Estimated reading time: 4 minutes
- Apache Httpd Proxy Configuration
- Apache Httpd Proxy Timeout
- Apache Https Reverse Proxy
- Apache Httpd Proxypassreverse
The modproxy modules need to be installed. Apache HTTPD typically comes with the modproxy modules already included. This is the case on Red Hat Enterprise Linux, the HTTPD that comes with JBoss Enterprise Web Server, and the Apache HTTPD that comes with Microsoft Windows. In this post I configure a url redirection from HTTP to HTTPS and viceversa using the Apache modproxy and the ProxyPass directive. I assume an environment consisting of two hosts: a Web Server Apache in front of a Tomcat Applicaton Server.In the following first example the Apache ProxyPass redirects the HTTP requests to the SSL port 8443 of the Tomcat Server. The route must also be set in either ProxyPass or ProxySet. The cookie can either be set by the back-end, or as shown in the above example by the Apache web server itself. Some back-ends use a slightly different form of stickyness cookie, for instance Apache Tomcat.
This page contains information about hosting your own registry using theopen source Docker Registry. For information about Docker Hub, which offers ahosted registry with additional features such as teams, organizations, webhooks, automated builds, etc, see Docker Hub.
My site is using apache httpd to do the reverse proxy to an app running in Express (Node.js app). Have 2 express servers, one for backend, another for frontend hosting. Right now I'm trying to block malicious requests that is coming to my site so it returns a 404 or bad request.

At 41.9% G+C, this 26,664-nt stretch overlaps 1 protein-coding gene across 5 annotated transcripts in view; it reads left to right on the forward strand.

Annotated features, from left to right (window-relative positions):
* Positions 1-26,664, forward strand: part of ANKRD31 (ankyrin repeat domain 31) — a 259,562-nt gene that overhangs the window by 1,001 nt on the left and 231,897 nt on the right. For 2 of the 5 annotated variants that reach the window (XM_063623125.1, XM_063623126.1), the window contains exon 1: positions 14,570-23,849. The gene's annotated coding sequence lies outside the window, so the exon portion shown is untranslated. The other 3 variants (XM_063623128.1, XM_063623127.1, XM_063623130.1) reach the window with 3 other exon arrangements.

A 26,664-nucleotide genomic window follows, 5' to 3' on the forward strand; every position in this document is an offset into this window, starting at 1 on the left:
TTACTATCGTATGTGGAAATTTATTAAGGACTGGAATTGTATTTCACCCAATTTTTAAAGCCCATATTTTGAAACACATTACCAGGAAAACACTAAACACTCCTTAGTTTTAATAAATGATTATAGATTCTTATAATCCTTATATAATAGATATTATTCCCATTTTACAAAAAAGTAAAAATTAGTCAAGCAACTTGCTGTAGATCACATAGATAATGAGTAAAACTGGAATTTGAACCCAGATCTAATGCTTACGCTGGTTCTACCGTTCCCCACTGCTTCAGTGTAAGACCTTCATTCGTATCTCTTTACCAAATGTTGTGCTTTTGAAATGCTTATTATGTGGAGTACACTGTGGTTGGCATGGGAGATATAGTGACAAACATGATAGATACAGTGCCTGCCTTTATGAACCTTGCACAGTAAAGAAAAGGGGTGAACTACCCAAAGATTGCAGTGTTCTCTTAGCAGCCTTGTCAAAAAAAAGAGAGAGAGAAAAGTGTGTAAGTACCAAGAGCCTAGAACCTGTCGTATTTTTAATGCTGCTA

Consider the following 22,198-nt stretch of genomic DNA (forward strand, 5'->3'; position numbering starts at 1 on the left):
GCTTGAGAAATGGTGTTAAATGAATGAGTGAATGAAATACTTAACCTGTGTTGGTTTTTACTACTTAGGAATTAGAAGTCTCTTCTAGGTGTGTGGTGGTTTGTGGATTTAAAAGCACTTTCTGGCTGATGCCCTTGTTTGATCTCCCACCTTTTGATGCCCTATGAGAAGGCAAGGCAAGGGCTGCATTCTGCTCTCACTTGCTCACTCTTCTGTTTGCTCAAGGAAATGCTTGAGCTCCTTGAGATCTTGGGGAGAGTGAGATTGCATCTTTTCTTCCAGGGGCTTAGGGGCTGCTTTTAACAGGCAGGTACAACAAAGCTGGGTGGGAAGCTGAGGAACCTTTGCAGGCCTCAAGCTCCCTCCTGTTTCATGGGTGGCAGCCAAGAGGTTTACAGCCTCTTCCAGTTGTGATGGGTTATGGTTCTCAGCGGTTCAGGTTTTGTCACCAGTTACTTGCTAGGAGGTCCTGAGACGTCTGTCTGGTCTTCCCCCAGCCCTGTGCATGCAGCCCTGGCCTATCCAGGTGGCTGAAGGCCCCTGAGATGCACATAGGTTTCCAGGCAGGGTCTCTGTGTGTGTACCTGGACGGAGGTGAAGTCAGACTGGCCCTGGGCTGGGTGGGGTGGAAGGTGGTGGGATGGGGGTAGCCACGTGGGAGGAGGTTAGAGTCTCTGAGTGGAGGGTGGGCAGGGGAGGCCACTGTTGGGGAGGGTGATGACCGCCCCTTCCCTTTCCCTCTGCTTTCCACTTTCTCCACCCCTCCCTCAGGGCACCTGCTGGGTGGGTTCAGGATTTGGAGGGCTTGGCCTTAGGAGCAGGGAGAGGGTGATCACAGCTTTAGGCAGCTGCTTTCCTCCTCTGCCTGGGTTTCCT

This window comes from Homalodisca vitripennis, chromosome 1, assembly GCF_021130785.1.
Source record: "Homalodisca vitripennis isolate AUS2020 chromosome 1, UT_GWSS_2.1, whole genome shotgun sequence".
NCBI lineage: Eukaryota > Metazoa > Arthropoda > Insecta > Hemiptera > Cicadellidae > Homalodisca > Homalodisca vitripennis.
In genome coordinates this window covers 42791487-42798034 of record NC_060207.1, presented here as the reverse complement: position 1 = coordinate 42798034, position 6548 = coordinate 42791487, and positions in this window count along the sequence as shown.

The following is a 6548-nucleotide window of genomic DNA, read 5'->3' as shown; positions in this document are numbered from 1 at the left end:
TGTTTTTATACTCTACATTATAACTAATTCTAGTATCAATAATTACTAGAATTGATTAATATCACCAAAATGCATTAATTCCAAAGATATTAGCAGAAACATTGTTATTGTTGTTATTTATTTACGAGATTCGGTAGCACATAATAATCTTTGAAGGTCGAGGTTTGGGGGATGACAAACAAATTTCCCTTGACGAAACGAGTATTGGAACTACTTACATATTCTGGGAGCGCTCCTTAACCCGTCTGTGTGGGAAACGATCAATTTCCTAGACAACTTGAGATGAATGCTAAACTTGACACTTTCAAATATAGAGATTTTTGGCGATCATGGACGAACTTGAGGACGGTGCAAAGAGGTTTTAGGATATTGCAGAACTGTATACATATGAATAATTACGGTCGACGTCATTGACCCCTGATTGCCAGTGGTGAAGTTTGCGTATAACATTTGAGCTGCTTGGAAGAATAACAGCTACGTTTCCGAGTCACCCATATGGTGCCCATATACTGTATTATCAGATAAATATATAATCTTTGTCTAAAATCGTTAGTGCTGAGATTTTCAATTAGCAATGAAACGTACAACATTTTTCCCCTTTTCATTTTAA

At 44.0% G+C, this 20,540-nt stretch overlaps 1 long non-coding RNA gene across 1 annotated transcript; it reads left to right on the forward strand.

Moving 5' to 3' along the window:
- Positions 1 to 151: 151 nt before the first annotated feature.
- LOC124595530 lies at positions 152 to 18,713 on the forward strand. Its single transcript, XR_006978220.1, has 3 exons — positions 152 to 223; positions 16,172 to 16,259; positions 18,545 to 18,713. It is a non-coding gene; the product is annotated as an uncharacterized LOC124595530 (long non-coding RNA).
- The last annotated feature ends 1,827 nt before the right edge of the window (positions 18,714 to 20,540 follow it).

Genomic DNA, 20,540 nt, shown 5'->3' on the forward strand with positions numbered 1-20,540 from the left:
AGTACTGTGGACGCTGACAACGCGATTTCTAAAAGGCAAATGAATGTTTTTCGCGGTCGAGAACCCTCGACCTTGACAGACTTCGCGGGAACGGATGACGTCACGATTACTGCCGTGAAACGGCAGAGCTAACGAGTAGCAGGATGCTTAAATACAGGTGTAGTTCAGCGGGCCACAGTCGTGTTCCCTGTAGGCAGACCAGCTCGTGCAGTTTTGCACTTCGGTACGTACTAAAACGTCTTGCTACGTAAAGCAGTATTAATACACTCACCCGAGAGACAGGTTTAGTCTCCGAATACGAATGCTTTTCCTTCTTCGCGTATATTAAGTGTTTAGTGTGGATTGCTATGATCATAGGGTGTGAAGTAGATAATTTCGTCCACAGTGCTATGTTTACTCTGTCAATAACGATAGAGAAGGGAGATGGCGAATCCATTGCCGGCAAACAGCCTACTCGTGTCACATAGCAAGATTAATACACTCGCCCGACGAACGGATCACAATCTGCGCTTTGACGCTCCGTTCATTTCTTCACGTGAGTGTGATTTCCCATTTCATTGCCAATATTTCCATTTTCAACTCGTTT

People already relying on an apache proxy to authenticate their users to other services might want to leverage it and have Registry communications tunneled through the same pipeline.
Usually, that includes enterprise setups using LDAP/AD on the backend and a SSO mechanism fronting their internal http portal.
If you just want authentication for your registry, and are happy maintaining users access separately, you should really consider sticking with the native basic auth registry feature.
With the method presented here, you implement basic authentication for docker engines in a reverse proxy that sits in front of your registry.
Apache Httpd Proxy Configuration
While we use a simple htpasswd file as an example, any other apache authentication backend should be fairly easy to implement once you are done with the example.
We also implement push restriction (to a limited user group) for the sake of the example. Again, you should modify this to fit your mileage.
While this model gives you the ability to use whatever authentication backend you want through the secondary authentication mechanism implemented inside your proxy, it also requires that you move TLS termination from the Registry to the proxy itself.
Furthermore, introducing an extra http layer in your communication pipeline adds complexity when deploying, maintaining, and debugging.
Setting things up
Read again the requirements.
Apache Httpd Proxy Timeout
Run the following script:
Starting and stopping
Now, start your stack:
Log in with a “push” authorized user (using
testpasswordpush), then tag and push your first image:
Apache Https Reverse Proxy
Now, log in with a “pull-only” user (using
testpassword), then pull back the image:
Apache Httpd Proxypassreverse
Verify that the “pull-only” can NOT push:registry, on-prem, images, tags, repository, distribution, authentication, proxy, apache, httpd, TLS, recipe, advanced